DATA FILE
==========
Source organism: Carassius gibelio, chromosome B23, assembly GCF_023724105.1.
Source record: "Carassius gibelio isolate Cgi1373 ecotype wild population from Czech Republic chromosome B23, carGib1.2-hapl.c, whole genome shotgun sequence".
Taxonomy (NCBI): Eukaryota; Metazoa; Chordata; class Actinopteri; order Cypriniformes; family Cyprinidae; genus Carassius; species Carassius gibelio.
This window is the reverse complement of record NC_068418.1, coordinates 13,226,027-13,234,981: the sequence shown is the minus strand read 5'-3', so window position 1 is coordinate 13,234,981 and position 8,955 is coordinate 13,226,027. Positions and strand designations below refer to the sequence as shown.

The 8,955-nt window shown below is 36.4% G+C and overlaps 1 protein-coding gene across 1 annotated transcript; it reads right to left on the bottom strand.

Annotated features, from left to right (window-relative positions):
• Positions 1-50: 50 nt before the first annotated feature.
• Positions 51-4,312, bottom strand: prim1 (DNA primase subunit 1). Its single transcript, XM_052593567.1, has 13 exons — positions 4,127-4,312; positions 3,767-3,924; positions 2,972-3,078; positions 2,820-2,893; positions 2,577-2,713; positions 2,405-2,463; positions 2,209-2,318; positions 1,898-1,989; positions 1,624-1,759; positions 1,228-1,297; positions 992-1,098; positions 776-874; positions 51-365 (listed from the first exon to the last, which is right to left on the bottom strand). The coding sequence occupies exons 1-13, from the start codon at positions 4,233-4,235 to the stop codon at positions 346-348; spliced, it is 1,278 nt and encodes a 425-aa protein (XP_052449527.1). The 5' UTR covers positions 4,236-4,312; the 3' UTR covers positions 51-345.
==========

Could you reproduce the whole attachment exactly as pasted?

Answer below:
Source organism: Carassius gibelio, chromosome B23, assembly GCF_023724105.1.
Source record: "Carassius gibelio isolate Cgi1373 ecotype wild population from Czech Republic chromosome B23, carGib1.2-hapl.c, whole genome shotgun sequence".
Taxonomy (NCBI): Eukaryota; Metazoa; Chordata; class Actinopteri; order Cypriniformes; family Cyprinidae; genus Carassius; species Carassius gibelio.
This window is the reverse complement of record NC_068418.1, coordinates 13,226,027-13,234,981: the sequence shown is the minus strand read 5'-3', so window position 1 is coordinate 13,234,981 and position 8,955 is coordinate 13,226,027. Positions and strand designations below refer to the sequence as shown.

The 8,955-nt window shown below is 36.4% G+C and overlaps 1 protein-coding gene across 1 annotated transcript; it reads right to left on the bottom strand.

Annotated features, from left to right (window-relative positions):
• Positions 1-50: 50 nt before the first annotated feature.
• Positions 51-4,312, bottom strand: prim1 (DNA primase subunit 1). Its single transcript, XM_052593567.1, has 13 exons — positions 4,127-4,312; positions 3,767-3,924; positions 2,972-3,078; positions 2,820-2,893; positions 2,577-2,713; positions 2,405-2,463; positions 2,209-2,318; positions 1,898-1,989; positions 1,624-1,759; positions 1,228-1,297; positions 992-1,098; positions 776-874; positions 51-365 (listed from the first exon to the last, which is right to left on the bottom strand). The coding sequence occupies exons 1-13, from the start codon at positions 4,233-4,235 to the stop codon at positions 346-348; spliced, it is 1,278 nt and encodes a 425-aa protein (XP_052449527.1). The 5' UTR covers positions 4,236-4,312; the 3' UTR covers positions 51-345.